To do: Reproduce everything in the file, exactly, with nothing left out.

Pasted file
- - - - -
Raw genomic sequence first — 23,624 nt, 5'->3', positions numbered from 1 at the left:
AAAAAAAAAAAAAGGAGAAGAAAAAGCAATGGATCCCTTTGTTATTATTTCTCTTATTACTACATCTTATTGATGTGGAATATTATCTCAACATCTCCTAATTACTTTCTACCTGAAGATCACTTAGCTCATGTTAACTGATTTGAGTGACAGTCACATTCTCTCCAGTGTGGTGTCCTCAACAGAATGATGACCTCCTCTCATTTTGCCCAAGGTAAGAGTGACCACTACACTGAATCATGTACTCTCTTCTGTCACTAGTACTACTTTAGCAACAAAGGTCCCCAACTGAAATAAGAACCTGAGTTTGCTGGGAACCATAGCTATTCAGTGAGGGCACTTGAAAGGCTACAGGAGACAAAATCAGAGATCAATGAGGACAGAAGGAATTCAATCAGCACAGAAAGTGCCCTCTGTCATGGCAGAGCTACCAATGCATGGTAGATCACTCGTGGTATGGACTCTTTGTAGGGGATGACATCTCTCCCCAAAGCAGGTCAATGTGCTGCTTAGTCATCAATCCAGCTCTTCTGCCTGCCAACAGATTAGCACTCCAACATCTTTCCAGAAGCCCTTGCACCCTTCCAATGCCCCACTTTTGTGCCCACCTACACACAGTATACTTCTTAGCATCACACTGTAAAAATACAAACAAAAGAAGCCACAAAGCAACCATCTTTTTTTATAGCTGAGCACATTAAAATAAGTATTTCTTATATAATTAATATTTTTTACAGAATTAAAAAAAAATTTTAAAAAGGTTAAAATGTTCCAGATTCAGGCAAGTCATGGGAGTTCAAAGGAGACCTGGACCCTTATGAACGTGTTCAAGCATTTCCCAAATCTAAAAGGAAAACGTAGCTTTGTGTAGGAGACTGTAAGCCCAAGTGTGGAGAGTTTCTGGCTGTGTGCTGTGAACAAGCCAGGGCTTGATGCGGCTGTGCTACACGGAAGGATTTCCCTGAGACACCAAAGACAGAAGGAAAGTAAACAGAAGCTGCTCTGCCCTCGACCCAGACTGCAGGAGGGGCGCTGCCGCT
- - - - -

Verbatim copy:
Raw genomic sequence first — 23,624 nt, 5'->3', positions numbered from 1 at the left:
AAAAAAAAAAAAAGGAGAAGAAAAAGCAATGGATCCCTTTGTTATTATTTCTCTTATTACTACATCTTATTGATGTGGAATATTATCTCAACATCTCCTAATTACTTTCTACCTGAAGATCACTTAGCTCATGTTAACTGATTTGAGTGACAGTCACATTCTCTCCAGTGTGGTGTCCTCAACAGAATGATGACCTCCTCTCATTTTGCCCAAGGTAAGAGTGACCACTACACTGAATCATGTACTCTCTTCTGTCACTAGTACTACTTTAGCAACAAAGGTCCCCAACTGAAATAAGAACCTGAGTTTGCTGGGAACCATAGCTATTCAGTGAGGGCACTTGAAAGGCTACAGGAGACAAAATCAGAGATCAATGAGGACAGAAGGAATTCAATCAGCACAGAAAGTGCCCTCTGTCATGGCAGAGCTACCAATGCATGGTAGATCACTCGTGGTATGGACTCTTTGTAGGGGATGACATCTCTCCCCAAAGCAGGTCAATGTGCTGCTTAGTCATCAATCCAGCTCTTCTGCCTGCCAACAGATTAGCACTCCAACATCTTTCCAGAAGCCCTTGCACCCTTCCAATGCCCCACTTTTGTGCCCACCTACACACAGTATACTTCTTAGCATCACACTGTAAAAATACAAACAAAAGAAGCCACAAAGCAACCATCTTTTTTTATAGCTGAGCACATTAAAATAAGTATTTCTTATATAATTAATATTTTTTACAGAATTAAAAAAAAATTTTAAAAAGGTTAAAATGTTCCAGATTCAGGCAAGTCATGGGAGTTCAAAGGAGACCTGGACCCTTATGAACGTGTTCAAGCATTTCCCAAATCTAAAAGGAAAACGTAGCTTTGTGTAGGAGACTGTAAGCCCAAGTGTGGAGAGTTTCTGGCTGTGTGCTGTGAACAAGCCAGGGCTTGATGCGGCTGTGCTACACGGAAGGATTTCCCTGAGACACCAAAGACAGAAGGAAAGTAAACAGAAGCTGCTCTGCCCTCGACCCAGACTGCAGGAGGGGCGCTGCCGCT